The Farmer Review – What’s it all About?

The Farmer Review – What’s it all About?

07th February 2019

In one of our articles last week we referred to the Farmer Review of the UK Construction Labour Model which was a report commissioned by the government in 2016.  The Farmer Review identified areas in which the construction industry needs to change to thrive in 21st Century Britain, so today we’re going to take a closer look at the Farmer Review which was subtitled “Modernise or Die”.

Mark Farmer, who carried out the review, is an industry expert with 25 years of experience in construction and a founding director of one of the UK’s leading construction consultancies. 

The Review identified failings in key areas, including:

  • A serious lack of research and development
  • Low productivity
  • High costs and inflation
  • A lack of the skilled workers necessary to deliver the government’s infrastructure and housebuilding targets.

The Review resulted in Farmer making ten key recommendations for the UK construction industry:

  1. The Construction Leadership Council (CLC) should co-ordinate the administration of these recommendations and the Council itself should be reformed to better represent the industry.
  2. The Construction Industry Training Board (CITB) should be extensively reformed and its current training levy should be reviewed to increase efficiency.
  3. Contractors, consultants, clients and the government must work within the framework provided by the CLC to improve collaboration and relationships across the supply chain, and to bring about an increase in research and development within the industry.
  4. Constructors, consultants, clients and government should work within a framework supplied by CLC to investigate and consider innovative solutions to the current housing crisis, for example by sharing off site construction facilities with small and medium construction companies.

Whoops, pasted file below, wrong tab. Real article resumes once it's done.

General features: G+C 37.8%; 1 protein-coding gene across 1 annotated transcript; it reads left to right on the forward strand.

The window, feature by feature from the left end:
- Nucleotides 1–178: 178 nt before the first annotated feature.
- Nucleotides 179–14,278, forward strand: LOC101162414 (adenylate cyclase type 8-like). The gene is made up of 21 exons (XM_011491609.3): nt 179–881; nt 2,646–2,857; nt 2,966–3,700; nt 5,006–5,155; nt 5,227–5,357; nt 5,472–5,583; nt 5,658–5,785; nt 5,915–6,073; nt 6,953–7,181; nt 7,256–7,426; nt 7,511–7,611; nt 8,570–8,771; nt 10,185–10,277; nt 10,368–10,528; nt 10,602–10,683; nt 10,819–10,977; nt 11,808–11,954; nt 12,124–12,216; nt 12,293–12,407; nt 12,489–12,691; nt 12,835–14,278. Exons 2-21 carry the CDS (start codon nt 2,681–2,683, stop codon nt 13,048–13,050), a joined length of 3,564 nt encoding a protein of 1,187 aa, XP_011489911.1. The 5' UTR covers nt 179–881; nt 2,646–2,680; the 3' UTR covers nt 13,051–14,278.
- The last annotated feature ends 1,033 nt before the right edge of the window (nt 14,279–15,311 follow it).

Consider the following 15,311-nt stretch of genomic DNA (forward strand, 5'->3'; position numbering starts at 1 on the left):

5. The CITB must alter its grant funding process in order to focus on the skills which will be relevant to the future of the construction industry, whilst industry organisations and professional institutions should become more involved in the way that talent is developed.
  6. The CITB, or a new organisation, should be responsible for improving the public image of the construction industry, particularly when it comes to delivering school outreach programmes aimed at 11-year olds upwards.
  7. The government should intervene more often with new policies on planning, tax, employment, and education.  The government should also execute reform in the way section 106 agreements are made in order to streamline the planning process.  The treasury needs to reform the Construction Industry Scheme (CIS) to disincentivise false declarations of self-employment.
  8. The government must promote the use of pre-fabricated components in construction (off-site construction methods, also known as OSMs) by offering tax incentives for research and development funding, by implementing changes in the planning system for projects using these methods, and by encouraging housing authorities to specify these techniques in future.
  9. The government must implement a new housebuilding pipeline, similar to that already in place for the national infrastructure pipeline.  This will offer private sector companies more clarity of the predicted future demands for housing.
  10. The government should introduce a 0.5% tax of the total project value on all clients who do not implement the recommendations.  This tax should be introduced within the next five years, and all funds raised by it should be reinvested into technological development.